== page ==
As we explained above, a boot that’s too tight will cause your feet to tense up to contract and reduce friction, while an oversized boot will also lead to muscle tension as you try to stop your feet from shifting or sliding around.
You can eliminate both potential pain points by buying a pair of boots that actually fit your feet. That means not only the right size (length) but also the correct width.
If you can test boots in person at a local bootmakers’ or shoe store, I strongly recommend it. That’s the best way to get the most accurate fit for your specific foot structure and shape. If this isn’t possible, the next best solution is using a Brannock device.
Make Sure You Have Enough Arch Support
Arch support is crucial for staving off foot, knee, hip, and back pain.
Arch support distributes your body weight evenly to reduce the strain on your muscles and tendons. That will not only prevent foot fatigue but also improve your posture, balance, and overall mobility.
Typically, arch support is provided either by a higher heel (1 to 2 inches, depending on the boot style) or a solid midsole (usually EVA or rubber foam) integrated into the shoes directly beneath your arches.
It’s absolutely imperative to keep arch support in mind for any pair of shoes you’re considering.
Invest in Boots With Shock-Absorption
As a big, heavy guy, I can’t imagine wearing a pair of boots without ample shock absorption. I need the cushioning to bear up under my weight (250 pounds) and support my oversized frame (6’6”) when I’m walking, hiking, hunting, or working.
Many boots come with built-in shock-absorbing insoles that will do an amazing job of reducing impact. Others feature removable orthotic inserts that provide cushioning but can be swapped out if you need thicker or thinner padding under your feet.
Some boots, particularly work boots and more athletic-styled boots, will feature extra shock absorption built into the outsole or midsole, often in the form of compression pads or “air chambers” (like bubbles).
I can’t exaggerate the importance of shock absorption enough, for anyone spending more than a few hours a day on their feet.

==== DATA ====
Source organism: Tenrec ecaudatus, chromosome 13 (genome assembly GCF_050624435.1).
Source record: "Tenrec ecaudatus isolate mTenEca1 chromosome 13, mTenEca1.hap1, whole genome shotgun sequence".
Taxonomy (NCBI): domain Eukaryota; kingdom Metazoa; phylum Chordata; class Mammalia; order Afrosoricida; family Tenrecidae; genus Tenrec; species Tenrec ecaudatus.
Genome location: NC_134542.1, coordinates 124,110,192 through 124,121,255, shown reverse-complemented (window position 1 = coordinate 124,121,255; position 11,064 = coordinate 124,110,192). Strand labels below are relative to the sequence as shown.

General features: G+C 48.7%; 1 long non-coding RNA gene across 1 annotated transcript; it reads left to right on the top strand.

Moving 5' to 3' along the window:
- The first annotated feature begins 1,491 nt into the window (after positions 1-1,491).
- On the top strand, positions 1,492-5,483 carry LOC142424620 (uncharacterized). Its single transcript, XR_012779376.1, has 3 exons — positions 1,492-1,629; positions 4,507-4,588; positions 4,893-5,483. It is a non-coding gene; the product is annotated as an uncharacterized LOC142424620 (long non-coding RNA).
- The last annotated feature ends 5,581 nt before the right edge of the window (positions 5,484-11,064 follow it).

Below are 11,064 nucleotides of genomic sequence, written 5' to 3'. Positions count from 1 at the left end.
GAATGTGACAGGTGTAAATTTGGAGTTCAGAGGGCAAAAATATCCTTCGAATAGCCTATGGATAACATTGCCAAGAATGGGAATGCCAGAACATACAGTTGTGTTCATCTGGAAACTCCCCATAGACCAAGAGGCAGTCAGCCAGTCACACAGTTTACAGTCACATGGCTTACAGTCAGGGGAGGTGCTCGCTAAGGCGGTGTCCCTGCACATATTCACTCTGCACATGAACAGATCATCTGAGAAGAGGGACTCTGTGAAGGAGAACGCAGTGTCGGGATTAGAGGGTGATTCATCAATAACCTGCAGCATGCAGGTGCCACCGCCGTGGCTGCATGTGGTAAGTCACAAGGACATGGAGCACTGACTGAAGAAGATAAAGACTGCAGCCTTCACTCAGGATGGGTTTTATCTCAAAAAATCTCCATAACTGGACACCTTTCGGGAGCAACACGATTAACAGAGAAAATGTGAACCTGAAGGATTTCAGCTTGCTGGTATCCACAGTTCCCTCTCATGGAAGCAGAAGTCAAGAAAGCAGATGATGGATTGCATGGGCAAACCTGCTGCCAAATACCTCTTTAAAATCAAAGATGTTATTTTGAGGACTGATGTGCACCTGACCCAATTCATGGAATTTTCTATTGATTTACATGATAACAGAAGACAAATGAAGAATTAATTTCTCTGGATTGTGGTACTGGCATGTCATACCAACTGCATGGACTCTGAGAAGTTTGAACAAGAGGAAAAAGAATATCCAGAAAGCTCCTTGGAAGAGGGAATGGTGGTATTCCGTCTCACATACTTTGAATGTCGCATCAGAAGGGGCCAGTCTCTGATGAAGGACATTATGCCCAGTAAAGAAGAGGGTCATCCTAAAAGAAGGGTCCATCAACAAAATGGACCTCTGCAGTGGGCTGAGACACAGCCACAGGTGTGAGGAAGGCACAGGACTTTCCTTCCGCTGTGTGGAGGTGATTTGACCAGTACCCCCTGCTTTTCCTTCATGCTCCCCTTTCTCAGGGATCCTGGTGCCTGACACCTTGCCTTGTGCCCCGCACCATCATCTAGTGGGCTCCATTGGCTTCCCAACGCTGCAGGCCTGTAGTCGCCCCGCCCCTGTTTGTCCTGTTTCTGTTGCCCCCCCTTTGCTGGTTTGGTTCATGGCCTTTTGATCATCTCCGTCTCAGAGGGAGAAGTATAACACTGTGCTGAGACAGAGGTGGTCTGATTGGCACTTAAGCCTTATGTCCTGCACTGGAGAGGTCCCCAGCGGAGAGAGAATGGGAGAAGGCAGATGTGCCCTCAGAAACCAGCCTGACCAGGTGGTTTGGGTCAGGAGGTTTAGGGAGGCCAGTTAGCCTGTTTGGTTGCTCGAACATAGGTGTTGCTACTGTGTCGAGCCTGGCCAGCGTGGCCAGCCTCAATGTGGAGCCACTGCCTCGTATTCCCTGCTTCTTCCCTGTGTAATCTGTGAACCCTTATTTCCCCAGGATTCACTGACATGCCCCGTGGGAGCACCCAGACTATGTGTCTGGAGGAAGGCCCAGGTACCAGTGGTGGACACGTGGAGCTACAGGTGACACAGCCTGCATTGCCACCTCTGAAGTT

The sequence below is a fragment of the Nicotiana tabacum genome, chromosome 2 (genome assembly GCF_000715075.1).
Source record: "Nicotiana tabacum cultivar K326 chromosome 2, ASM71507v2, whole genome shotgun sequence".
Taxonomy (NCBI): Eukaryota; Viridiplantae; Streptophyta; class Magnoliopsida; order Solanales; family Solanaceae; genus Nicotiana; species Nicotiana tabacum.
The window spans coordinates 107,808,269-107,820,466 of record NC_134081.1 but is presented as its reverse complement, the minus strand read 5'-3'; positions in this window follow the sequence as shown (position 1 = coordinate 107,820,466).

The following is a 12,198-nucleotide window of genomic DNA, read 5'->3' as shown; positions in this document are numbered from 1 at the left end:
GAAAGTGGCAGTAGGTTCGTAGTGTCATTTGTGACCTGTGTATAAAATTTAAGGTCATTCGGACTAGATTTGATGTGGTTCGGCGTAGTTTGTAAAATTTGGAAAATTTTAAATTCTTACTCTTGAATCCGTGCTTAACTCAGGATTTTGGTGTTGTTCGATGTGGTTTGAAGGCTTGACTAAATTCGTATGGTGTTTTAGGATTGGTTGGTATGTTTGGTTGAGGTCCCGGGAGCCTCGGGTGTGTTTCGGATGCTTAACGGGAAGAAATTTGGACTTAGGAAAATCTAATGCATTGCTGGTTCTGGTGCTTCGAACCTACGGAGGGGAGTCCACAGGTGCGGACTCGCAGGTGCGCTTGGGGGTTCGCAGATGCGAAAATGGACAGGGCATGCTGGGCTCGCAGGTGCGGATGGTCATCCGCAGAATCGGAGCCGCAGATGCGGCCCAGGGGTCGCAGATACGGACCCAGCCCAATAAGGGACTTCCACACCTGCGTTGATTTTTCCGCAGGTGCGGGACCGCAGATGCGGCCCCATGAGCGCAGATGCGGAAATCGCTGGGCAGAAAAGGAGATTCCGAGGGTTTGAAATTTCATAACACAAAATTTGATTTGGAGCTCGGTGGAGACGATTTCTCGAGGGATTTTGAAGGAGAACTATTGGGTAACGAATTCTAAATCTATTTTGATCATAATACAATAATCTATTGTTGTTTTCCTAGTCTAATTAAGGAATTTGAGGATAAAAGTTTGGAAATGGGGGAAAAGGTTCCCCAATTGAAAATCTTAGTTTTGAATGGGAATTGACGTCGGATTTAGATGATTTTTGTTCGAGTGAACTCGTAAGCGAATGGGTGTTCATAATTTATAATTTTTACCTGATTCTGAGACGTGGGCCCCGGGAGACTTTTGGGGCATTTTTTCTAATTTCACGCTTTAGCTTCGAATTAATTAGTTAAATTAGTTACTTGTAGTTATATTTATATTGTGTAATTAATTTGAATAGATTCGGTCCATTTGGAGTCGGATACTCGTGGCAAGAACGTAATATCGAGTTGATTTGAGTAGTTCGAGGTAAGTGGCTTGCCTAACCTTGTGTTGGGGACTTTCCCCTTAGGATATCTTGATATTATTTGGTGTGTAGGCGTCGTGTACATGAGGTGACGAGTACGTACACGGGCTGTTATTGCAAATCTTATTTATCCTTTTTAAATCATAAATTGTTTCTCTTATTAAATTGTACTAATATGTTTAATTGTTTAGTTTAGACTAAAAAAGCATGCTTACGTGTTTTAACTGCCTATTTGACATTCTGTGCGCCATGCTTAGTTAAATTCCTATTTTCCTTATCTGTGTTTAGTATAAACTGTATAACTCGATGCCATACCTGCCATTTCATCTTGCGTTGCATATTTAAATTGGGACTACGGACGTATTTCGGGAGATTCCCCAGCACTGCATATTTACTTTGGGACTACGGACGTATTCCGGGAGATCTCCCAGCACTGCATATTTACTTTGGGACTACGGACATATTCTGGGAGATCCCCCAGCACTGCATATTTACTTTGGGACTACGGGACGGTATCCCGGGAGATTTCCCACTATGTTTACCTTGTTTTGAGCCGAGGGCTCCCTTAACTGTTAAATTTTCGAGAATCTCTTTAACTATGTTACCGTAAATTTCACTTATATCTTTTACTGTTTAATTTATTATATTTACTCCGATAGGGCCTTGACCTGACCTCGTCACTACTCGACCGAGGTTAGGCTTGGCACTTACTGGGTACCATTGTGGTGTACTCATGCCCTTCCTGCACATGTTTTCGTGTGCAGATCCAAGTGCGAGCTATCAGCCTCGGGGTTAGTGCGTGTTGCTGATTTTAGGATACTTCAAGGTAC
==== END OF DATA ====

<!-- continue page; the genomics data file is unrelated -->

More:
Get High-Quality Insoles
Whatever pair of boots you buy, it’s always a good idea to buy an extra pair of high-quality, impact-reducing insoles on the side. That way, when the insoles that come with the boots compress or wear out (which they always do, it’s just a matter of time), you have another pair ready to replace them.
It’s not just a good idea—it’s an absolute must if you’re going to be wearing your boots all day, every day.
Try A Quality Pair of Boots from A Reputable Brand
There’s a lot to be said for boots bought from a reputable brand with lots of high reviews.
But really, it all boils down to a simple concept: the brand is reputable because they’ve proven they can design footwear that delivers exactly what users want. That includes stylish good looks and comfort.
We’ve covered some of the best men’s boots from top boot brands here at BootsSpy (over 100 pairs tried and tested, actually), but this is by no means the most exhaustive list.
There will always be newcomers to the market who produce good or even great products, but for safety’s sake, it’s always smarter to invest in a tried-and-proven brand.
Just like the right pair of boots can make any day more comfortable, the wrong pair of boots can absolutely ruin even a great day.
If the boots are too small, too large, too heavy, too high in the heels, lack sufficient impact absorption and arch support, or are just the wrong pair of boots for the job, you’re all but guaranteed to develop foot pain.
Over time, that pain will begin to migrate, leading to knee problems, achy hips, and back pain—maybe even to the point of more serious injuries.
Protecting your back always starts by protecting your feet. Wearing the right boots will do exactly that!
How do I know if my shoes are causing back pain?
Consider how your feet feel after wearing the shoes for an hour or two, then after wearing them all day long.
If they cause discomfort in the short term because they’re too big or tight, they’re all but guaranteed to cause long-term discomfort.
But even if the boots are comfortable for an hour or two, that doesn’t mean they’re fully safe to wear for long hours. They may not have sufficient arch support, stability, or cushioning to be suitable for all-day use.
Why do boots hurt my back?
Any pain, tightness, or fatigue that begins in your feet will eventually travel up your skeletomuscular system. That’s just the way your body is built.
If your boots are too loose, too tight, or don’t have enough support, your feet will try to adapt your movement in order to compensate. And because your feet are connected to the rest of your skeleton (of course), that adaptation in your movement or posture will affect your ankles, knees, hips, and eventually your back.
Can boots cause sciatica?
Incorrectly sized boots can cause sciatica. Anything that affects how you stand, sit, or move can lead to adjustments in your balance, posture, and the engagement of your muscles and connective tissues. Over time, these adjustments can throw off your proper movement and lead to pressure (and ultimately pain) throughout your skeletomuscular system, including in your lower back.